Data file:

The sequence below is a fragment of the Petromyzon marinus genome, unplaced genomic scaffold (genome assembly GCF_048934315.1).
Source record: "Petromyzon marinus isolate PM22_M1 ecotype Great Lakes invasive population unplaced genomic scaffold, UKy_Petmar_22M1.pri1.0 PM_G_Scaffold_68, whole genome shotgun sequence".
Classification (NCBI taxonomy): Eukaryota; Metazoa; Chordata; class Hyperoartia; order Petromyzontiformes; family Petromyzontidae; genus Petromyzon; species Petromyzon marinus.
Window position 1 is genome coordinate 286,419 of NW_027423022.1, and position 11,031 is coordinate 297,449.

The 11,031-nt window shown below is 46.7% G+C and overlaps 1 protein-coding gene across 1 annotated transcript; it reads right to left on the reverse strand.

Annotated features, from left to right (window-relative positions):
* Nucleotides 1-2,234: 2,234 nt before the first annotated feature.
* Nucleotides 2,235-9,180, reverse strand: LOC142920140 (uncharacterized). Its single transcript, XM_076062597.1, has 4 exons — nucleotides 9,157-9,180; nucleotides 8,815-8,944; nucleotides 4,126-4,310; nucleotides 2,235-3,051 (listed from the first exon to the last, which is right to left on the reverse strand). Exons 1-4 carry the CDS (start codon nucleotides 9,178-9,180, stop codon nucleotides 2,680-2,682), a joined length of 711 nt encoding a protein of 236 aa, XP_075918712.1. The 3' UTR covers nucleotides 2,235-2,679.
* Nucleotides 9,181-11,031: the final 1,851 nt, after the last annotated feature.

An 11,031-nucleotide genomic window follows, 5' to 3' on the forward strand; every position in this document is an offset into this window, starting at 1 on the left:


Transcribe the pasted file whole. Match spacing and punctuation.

The sequence below is a fragment of the Petromyzon marinus genome, unplaced genomic scaffold (genome assembly GCF_048934315.1).
Source record: "Petromyzon marinus isolate PM22_M1 ecotype Great Lakes invasive population unplaced genomic scaffold, UKy_Petmar_22M1.pri1.0 PM_G_Scaffold_68, whole genome shotgun sequence".
Classification (NCBI taxonomy): Eukaryota; Metazoa; Chordata; class Hyperoartia; order Petromyzontiformes; family Petromyzontidae; genus Petromyzon; species Petromyzon marinus.
Window position 1 is genome coordinate 286,419 of NW_027423022.1, and position 11,031 is coordinate 297,449.

The 11,031-nt window shown below is 46.7% G+C and overlaps 1 protein-coding gene across 1 annotated transcript; it reads right to left on the reverse strand.

Annotated features, from left to right (window-relative positions):
* Nucleotides 1-2,234: 2,234 nt before the first annotated feature.
* Nucleotides 2,235-9,180, reverse strand: LOC142920140 (uncharacterized). Its single transcript, XM_076062597.1, has 4 exons — nucleotides 9,157-9,180; nucleotides 8,815-8,944; nucleotides 4,126-4,310; nucleotides 2,235-3,051 (listed from the first exon to the last, which is right to left on the reverse strand). Exons 1-4 carry the CDS (start codon nucleotides 9,178-9,180, stop codon nucleotides 2,680-2,682), a joined length of 711 nt encoding a protein of 236 aa, XP_075918712.1. The 3' UTR covers nucleotides 2,235-2,679.
* Nucleotides 9,181-11,031: the final 1,851 nt, after the last annotated feature.

An 11,031-nucleotide genomic window follows, 5' to 3' on the forward strand; every position in this document is an offset into this window, starting at 1 on the left: